Queenslanders urged to take some ‘me time’
Queenslanders are being encouraged to take time for themselves after latest Queensland Health survey of just over 5000 Queenslanders found just 14 per cent had rated their mental wellbeing as high.
The survey, which was conducted over a 12-month period, also found 18 per cent indicated they had high mental resilience, while 46 per cent of Queenslanders expressed low mental resilience when confronted with a stressful or disruptive situation.
Princess Alexandra Hospital Mental Health Director Dr Manaan Kar Ray said normalising and talking about mental health was the first step in addressing stigma around mental health.
“One in four people are living with a mental health challenge worldwide, but the eyes can’t see what the mind doesn’t know,” Dr Kar Ray said.
Dr Kar Ray said there were several ways people could improve their wellbeing such as going for a walk, working in the garden, calling a friend or even listening to a podcast.
“Knowledge is power and mental health podcasts deliver helpful information in a way that’s easy to digest.”
Creative, Social and Digital Media Manager and podcast host Elise Meakin said Queensland Health’s latest season of the My Amazing Body podcast focuses specifically on mental health, and has so far garnered more than 67,900 listens.
“It’s been an intense year and a half for a lot of Queenslanders, so we created something special to help support them,” Ms Meakin said.
“We hope this podcast will give Queenslanders some of the tools they need to help improve their mental wellbeing while reducing the stigma that still surrounds mental health conditions.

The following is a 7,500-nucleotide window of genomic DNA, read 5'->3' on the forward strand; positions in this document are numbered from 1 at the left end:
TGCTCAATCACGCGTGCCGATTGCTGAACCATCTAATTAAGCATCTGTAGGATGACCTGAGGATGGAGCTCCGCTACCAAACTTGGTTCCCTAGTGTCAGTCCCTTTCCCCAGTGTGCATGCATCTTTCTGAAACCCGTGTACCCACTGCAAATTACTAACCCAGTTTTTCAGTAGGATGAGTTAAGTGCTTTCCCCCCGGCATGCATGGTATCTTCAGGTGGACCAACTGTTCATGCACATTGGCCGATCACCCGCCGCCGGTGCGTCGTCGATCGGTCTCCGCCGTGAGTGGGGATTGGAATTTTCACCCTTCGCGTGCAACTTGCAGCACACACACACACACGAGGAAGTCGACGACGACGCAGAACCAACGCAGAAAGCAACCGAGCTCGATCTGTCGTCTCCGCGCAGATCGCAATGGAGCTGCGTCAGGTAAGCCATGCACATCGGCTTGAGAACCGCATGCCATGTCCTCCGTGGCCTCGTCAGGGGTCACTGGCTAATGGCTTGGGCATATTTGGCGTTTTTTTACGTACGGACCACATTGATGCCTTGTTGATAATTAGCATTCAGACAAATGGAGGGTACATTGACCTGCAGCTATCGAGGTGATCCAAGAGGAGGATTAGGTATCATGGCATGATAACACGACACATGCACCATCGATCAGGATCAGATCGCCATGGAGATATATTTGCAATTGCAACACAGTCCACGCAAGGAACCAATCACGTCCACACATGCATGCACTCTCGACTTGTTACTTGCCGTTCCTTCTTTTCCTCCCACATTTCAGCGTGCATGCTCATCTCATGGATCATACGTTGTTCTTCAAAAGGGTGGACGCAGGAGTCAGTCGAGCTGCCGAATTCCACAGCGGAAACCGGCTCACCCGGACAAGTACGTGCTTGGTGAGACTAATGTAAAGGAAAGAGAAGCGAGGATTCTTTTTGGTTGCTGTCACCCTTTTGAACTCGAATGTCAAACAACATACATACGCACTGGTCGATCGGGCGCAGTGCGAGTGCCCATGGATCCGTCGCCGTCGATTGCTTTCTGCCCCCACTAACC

“By developing five specific podcast episodes that explore the physical and chemical reactions our bodies go through when we are experiencing mental health conditions like depression and anxiety, we hope to breakdown the stigma and open up conversations about mental health.”
Moreton Bay for Peach Tree Perinatal Wellness Locations Coordinator Jen McCall who features on Queensland Health mental wellbeing podcast said it wasn’t until she connected with the organisation, she realised she experienced perinatal depression and anxiety.
“I wasn't ever diagnosed, and I didn't really know that what I was experiencing was perinatal depression, until some years later when I put it all together,” she said.
“All I knew was that motherhood was not the idyllic and beautiful experience that I had expected it to be. And that I just wasn't really sure whether everybody was pretending.
“I really, really loved having a child, it just seemed to be like this thing that you just had to endure rather than really enjoy as such.
“There were parts that I enjoyed, but it was really more just like an endurance race of like, ‘You can get through this’.”
You can catch Jen’s full story and the entire My Amazing Body podcast series on all podcast streaming apps (e.g Spotify and Audiocraft) or here: Podcast: My Amazing Body | Queensland Health
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